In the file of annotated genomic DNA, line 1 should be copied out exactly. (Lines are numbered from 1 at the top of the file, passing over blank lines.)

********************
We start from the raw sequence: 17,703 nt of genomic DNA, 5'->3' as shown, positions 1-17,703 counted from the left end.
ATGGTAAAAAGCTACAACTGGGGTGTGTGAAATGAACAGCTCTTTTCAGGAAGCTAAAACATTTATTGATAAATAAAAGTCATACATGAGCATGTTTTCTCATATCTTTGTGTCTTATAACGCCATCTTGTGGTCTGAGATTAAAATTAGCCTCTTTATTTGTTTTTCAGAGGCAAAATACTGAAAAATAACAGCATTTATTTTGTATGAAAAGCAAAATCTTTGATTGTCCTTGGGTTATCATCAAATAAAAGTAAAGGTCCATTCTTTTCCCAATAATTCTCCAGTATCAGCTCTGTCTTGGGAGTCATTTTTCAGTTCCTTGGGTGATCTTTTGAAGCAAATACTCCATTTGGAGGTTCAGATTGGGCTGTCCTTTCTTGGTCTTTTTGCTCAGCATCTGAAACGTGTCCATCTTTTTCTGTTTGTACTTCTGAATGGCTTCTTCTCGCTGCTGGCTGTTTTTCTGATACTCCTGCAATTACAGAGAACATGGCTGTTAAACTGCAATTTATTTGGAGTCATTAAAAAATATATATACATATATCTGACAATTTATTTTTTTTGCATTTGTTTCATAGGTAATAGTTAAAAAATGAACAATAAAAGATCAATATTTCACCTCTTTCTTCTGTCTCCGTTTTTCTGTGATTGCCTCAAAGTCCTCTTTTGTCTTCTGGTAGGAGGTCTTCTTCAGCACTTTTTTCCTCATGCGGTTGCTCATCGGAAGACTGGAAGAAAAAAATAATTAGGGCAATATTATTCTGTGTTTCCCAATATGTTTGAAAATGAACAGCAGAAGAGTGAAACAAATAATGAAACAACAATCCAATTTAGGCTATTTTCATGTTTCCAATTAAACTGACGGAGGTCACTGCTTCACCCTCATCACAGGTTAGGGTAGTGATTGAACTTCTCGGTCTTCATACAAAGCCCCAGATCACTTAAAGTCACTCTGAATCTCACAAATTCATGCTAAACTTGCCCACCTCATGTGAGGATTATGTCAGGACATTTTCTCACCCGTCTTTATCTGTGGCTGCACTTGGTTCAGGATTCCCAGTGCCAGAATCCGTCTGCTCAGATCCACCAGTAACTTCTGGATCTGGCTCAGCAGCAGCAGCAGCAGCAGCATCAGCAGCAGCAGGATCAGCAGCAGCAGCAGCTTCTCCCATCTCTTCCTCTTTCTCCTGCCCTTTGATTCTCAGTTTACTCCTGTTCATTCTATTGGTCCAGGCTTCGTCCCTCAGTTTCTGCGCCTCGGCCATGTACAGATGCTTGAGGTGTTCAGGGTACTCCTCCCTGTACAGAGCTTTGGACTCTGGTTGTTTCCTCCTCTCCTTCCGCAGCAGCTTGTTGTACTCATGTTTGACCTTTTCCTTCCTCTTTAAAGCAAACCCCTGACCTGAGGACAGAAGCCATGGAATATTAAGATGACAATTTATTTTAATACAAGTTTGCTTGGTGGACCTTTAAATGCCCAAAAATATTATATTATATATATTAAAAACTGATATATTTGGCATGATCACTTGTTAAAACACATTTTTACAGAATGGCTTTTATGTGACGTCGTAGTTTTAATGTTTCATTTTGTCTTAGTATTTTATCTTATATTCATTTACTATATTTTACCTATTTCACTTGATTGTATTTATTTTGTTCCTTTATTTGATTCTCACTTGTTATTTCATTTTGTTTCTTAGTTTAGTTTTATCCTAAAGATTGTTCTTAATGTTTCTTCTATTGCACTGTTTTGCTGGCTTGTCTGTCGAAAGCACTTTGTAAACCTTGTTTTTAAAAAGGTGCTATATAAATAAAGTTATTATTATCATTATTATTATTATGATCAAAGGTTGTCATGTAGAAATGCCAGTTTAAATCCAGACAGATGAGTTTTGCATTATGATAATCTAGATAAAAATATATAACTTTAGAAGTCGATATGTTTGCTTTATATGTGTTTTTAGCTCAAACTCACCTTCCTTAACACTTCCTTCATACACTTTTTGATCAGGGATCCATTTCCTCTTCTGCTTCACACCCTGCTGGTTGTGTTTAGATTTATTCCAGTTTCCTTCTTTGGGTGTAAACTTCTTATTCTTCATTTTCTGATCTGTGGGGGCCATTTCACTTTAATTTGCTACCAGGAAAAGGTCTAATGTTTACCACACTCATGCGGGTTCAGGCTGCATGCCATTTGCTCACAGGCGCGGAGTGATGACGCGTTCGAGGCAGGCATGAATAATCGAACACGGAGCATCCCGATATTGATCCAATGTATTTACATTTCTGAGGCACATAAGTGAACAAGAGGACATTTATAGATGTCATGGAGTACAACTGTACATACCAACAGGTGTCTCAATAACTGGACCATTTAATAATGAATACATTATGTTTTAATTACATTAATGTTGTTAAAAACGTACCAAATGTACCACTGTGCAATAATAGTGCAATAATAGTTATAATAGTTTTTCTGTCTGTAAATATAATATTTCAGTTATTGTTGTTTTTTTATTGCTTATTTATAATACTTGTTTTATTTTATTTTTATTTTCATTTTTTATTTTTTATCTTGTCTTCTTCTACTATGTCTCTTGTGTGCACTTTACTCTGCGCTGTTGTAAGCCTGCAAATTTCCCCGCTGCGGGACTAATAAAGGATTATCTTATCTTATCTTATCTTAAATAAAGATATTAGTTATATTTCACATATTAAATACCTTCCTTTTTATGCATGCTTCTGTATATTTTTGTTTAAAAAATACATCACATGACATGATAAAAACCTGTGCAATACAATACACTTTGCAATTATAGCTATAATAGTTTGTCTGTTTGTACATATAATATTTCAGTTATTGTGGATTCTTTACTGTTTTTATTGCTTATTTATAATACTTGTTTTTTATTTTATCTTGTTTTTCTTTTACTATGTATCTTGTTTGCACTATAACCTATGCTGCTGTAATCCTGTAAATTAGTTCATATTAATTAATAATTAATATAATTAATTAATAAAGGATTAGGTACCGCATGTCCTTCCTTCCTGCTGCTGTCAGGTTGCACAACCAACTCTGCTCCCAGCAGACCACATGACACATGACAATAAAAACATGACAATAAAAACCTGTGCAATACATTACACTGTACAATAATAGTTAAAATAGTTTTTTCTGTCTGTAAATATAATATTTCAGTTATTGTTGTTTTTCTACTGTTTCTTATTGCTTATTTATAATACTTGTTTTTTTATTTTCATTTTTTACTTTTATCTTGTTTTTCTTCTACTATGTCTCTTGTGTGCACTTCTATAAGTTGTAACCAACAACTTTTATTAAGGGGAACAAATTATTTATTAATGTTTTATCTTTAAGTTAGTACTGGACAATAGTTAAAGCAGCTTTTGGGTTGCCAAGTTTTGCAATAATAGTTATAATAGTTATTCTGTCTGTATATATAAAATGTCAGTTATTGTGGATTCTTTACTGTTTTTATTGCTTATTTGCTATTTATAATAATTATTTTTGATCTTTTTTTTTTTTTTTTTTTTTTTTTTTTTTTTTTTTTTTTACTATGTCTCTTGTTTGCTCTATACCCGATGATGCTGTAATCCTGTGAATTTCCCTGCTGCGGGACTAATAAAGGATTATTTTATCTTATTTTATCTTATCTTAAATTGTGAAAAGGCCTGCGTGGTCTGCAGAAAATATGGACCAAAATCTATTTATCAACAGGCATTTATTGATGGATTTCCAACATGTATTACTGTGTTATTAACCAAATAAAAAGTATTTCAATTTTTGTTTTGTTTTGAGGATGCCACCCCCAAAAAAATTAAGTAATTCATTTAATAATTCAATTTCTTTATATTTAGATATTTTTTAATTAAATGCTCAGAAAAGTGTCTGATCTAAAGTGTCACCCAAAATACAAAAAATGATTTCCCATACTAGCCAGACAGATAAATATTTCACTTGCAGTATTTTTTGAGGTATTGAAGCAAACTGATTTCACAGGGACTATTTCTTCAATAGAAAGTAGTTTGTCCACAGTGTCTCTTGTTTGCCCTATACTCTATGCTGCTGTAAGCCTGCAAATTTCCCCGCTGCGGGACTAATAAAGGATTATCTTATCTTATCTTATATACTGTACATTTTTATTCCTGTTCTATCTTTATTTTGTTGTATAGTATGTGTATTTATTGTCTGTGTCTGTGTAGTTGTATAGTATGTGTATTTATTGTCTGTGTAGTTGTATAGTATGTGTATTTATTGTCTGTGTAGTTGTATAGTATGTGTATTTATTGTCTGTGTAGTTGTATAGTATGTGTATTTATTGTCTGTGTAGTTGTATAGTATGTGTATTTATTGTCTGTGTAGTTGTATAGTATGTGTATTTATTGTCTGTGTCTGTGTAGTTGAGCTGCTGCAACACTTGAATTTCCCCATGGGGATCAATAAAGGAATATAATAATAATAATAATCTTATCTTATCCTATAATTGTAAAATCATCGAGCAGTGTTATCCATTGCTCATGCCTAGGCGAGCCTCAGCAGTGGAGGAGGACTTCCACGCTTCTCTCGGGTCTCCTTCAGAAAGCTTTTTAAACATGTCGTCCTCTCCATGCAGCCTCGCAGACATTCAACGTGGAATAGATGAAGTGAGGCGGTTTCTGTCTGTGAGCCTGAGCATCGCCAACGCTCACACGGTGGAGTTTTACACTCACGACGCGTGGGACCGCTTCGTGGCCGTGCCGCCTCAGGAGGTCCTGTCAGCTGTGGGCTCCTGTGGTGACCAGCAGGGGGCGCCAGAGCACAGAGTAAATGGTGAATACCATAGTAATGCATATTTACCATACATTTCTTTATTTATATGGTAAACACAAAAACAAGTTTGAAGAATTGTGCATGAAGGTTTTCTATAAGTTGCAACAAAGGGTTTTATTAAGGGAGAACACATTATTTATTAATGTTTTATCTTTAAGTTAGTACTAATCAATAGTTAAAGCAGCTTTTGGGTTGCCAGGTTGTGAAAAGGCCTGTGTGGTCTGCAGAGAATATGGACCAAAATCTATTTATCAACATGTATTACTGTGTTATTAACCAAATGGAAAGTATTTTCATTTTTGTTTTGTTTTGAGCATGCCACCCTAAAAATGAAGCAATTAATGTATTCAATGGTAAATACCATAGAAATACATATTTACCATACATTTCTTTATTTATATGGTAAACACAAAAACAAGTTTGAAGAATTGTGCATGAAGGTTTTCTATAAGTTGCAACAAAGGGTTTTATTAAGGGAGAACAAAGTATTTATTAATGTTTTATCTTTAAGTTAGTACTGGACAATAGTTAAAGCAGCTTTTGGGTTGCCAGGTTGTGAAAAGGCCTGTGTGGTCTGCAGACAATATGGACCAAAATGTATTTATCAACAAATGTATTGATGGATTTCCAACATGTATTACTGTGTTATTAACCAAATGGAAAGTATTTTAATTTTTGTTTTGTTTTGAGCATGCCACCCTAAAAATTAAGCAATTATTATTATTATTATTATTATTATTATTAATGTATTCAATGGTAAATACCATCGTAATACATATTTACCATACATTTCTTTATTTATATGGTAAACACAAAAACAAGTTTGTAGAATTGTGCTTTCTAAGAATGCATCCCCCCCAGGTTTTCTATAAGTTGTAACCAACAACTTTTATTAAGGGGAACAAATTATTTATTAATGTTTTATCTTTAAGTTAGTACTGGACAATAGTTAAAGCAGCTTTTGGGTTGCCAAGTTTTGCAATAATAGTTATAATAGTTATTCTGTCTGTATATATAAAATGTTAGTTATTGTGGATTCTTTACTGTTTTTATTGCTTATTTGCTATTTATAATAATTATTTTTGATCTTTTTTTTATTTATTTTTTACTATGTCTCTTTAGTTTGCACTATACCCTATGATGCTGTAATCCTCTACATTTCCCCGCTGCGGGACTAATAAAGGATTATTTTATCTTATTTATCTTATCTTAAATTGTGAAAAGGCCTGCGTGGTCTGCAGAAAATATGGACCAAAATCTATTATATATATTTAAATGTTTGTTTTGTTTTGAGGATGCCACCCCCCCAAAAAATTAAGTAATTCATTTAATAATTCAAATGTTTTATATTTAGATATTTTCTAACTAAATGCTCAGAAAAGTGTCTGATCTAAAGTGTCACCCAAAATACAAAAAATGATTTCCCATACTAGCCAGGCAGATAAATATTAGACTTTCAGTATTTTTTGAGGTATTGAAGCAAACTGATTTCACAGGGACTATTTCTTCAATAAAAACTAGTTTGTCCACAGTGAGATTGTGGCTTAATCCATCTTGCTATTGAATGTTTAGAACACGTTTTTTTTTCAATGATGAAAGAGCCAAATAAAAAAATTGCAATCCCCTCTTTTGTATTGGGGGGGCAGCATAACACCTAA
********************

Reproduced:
We start from the raw sequence: 17,703 nt of genomic DNA, 5'->3' as shown, positions 1-17,703 counted from the left end.